Categories: Hearing Loss

Vitamins That May Delay Hearing Loss

Vitamins on a table which may help hearing loss.

According to the World Health Organization, nearly 500 million people have profound hearing loss globally. This isn’t the kind of hearing loss where you need to ask your partner to speak up on occasion.

For these individuals, simple daily communication and staying active in social settings become nearly impossible.

Hearing loss is on the rise. They estimate that over 1 billion people under 35 are now daily being exposed to noise levels that are likely to cause damage. As they age, hearing loss will become more noticeable and irreversible, although treatable with hearing aids.

It’s important to do what you can to slow this progression. That’s where your diet comes in. These vitamins have been shown to delay hearing loss.

Nutrient Collaboration

Everyone is accustomed to those Internet lists of vitamins and minerals that help hearing. Those are always a good starting point. But your body is a complex machine where nutrients work together to achieve goals.

If you’re missing one of them, the others don’t work as well. That’s why eating a variety of healthy foods for various food groups and categories is so important.

This latest study didn’t isolate and study one nutrient. Instead, they looked at a powerful nutrient combo that may delay hearing loss.

What They Studied

Researchers tested A, C, E and magnesium. This combo was chosen because of previous studies that show that these nutrients are antioxidants, which means they help fight free radicals.

Free radicals advance the aging process.

Who They Studied

They split a group of lab rats (yes, real rats) into two groups. The rats were 3 months old (young adults) when the study began. They were studied up until 14 months. A typical rat lives less than 21 months. So these rats would be considered late middle age, entering their early senior years.

This aligns with human hearing loss risk levels. By 55, nearly 10% of adults have disabling hearing loss that requires treatment with hearing aids.

How They Did the Study

They gave the control group normal rat food. It’s nutritious but not particularly loaded with these vitamins. They gave the others food infused with this nutrient combo.

They began the feedings one week before the exposure. That’s significant because many nutrients need time to build up in the body.

They then exposed all rats to the same levels of noise over a period of time. But the exposure was not constant, all day noise. It attempted to simulate how humans are generally exposed to loud noise.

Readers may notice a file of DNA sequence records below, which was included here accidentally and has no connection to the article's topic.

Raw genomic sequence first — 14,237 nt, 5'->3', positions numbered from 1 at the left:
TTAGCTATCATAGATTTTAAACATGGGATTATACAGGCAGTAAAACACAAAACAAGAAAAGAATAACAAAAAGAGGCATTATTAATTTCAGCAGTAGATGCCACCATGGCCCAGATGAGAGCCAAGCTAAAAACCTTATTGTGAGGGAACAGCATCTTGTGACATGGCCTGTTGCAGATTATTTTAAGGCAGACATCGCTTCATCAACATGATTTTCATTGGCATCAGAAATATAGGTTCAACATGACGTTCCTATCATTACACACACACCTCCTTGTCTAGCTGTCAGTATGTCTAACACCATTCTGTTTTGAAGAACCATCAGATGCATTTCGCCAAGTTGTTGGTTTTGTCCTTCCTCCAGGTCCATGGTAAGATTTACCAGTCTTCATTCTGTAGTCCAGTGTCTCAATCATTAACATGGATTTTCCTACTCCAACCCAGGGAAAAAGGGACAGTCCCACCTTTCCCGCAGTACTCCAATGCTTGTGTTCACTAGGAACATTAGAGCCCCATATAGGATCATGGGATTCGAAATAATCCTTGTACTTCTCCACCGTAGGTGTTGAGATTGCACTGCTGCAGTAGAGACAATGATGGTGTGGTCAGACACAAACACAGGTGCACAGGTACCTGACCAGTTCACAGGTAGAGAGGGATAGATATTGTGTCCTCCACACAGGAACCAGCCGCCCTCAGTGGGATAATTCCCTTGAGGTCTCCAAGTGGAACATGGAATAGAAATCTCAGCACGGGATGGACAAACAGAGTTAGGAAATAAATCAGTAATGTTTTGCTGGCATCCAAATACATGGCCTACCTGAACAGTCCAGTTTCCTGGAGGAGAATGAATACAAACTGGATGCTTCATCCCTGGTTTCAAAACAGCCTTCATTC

Each rat was exposed to 1 hour of potentially damaging noise 5 days a week. After exposure, they used brain scan technology to determine how much the rat could hear.

They compared it to the readings when each rat entered the study.

What They Found

They found that the supplement group had reduced changes in what they could hear at medium frequencies. Rats have an exceptionally high pitch (frequency) hearing range compared to humans. So medium frequencies to them would be the normal range of hearing for a human.

When you’re having a pleasant conversation with your daughter over lunch, that’s at medium frequencies.

The supplement combo appears to have reduced the normal progression of hearing loss one can expect when exposed to harmful noise.

They also found that the group taking the supplement experienced a level of protection that the control group did not. The combo appeared to protect this supplement group from certain volumes and pitches of noise that typically damage hearing.

In a normal setting, when you’re exposed to very loud noise, it not only damages the tiny hair cells that pick up sound in the inner ear. It causes a residual inflammation in the inner ear that causes even more damage than the initial sound.

The supplement appears to have protected the rats from this compounded damage.

What This Research May Lead To

More studies are needed. But, we can expect that this study will influence the hearing supplement market as people try to slow the progression of their own hearing loss.

While these nutrients do appear important in delaying hearing loss progression, the best way to address hearing loss is still to get hearing aids.

When a person’s hearing loss is progressing without hearing aids, their brain slowly deteriorates, leading to cognitive decline. This makes hearing aids less effective than they would otherwise be if the person hadn’t waited to get hearing aids.

If you’re experiencing worsening hearing loss, it’s time to schedule an appointment and learn about modern, technologically-advanced and discreet hearing aids.

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